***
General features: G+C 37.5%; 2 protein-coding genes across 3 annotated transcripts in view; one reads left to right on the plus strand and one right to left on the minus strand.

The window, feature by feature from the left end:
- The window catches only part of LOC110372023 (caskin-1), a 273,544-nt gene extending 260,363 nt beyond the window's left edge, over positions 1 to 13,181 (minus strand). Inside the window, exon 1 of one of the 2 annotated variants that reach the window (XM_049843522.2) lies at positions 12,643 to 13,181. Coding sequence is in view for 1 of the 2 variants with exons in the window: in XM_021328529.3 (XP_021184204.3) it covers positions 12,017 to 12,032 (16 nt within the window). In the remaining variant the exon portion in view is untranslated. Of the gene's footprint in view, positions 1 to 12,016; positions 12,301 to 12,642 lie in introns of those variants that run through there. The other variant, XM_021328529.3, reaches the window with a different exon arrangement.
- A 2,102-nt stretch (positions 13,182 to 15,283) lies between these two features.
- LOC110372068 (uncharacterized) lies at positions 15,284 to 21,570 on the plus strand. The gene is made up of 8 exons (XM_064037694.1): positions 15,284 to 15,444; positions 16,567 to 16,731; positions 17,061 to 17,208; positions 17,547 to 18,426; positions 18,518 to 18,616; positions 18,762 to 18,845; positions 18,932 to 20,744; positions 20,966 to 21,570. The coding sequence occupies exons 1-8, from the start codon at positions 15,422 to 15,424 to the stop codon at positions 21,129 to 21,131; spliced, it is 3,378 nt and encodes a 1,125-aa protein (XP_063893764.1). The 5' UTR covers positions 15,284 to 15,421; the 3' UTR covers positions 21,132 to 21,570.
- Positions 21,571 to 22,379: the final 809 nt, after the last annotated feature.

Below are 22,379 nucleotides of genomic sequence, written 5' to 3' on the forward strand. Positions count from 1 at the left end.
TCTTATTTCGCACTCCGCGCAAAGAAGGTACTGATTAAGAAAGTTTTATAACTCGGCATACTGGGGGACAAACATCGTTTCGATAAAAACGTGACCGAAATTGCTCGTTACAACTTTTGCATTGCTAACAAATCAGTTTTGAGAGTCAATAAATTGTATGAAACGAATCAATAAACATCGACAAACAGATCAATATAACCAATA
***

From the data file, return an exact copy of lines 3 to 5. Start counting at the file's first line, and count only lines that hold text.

- The window catches only part of LOC110372023 (caskin-1), a 273,544-nt gene extending 260,363 nt beyond the window's left edge, over positions 1 to 13,181 (minus strand). Inside the window, exon 1 of one of the 2 annotated variants that reach the window (XM_049843522.2) lies at positions 12,643 to 13,181. Coding sequence is in view for 1 of the 2 variants with exons in the window: in XM_021328529.3 (XP_021184204.3) it covers positions 12,017 to 12,032 (16 nt within the window). In the remaining variant the exon portion in view is untranslated. Of the gene's footprint in view, positions 1 to 12,016; positions 12,301 to 12,642 lie in introns of those variants that run through there. The other variant, XM_021328529.3, reaches the window with a different exon arrangement.
- A 2,102-nt stretch (positions 13,182 to 15,283) lies between these two features.
- LOC110372068 (uncharacterized) lies at positions 15,284 to 21,570 on the plus strand. The gene is made up of 8 exons (XM_064037694.1): positions 15,284 to 15,444; positions 16,567 to 16,731; positions 17,061 to 17,208; positions 17,547 to 18,426; positions 18,518 to 18,616; positions 18,762 to 18,845; positions 18,932 to 20,744; positions 20,966 to 21,570. The coding sequence occupies exons 1-8, from the start codon at positions 15,422 to 15,424 to the stop codon at positions 21,129 to 21,131; spliced, it is 3,378 nt and encodes a 1,125-aa protein (XP_063893764.1). The 5' UTR covers positions 15,284 to 15,421; the 3' UTR covers positions 21,132 to 21,570.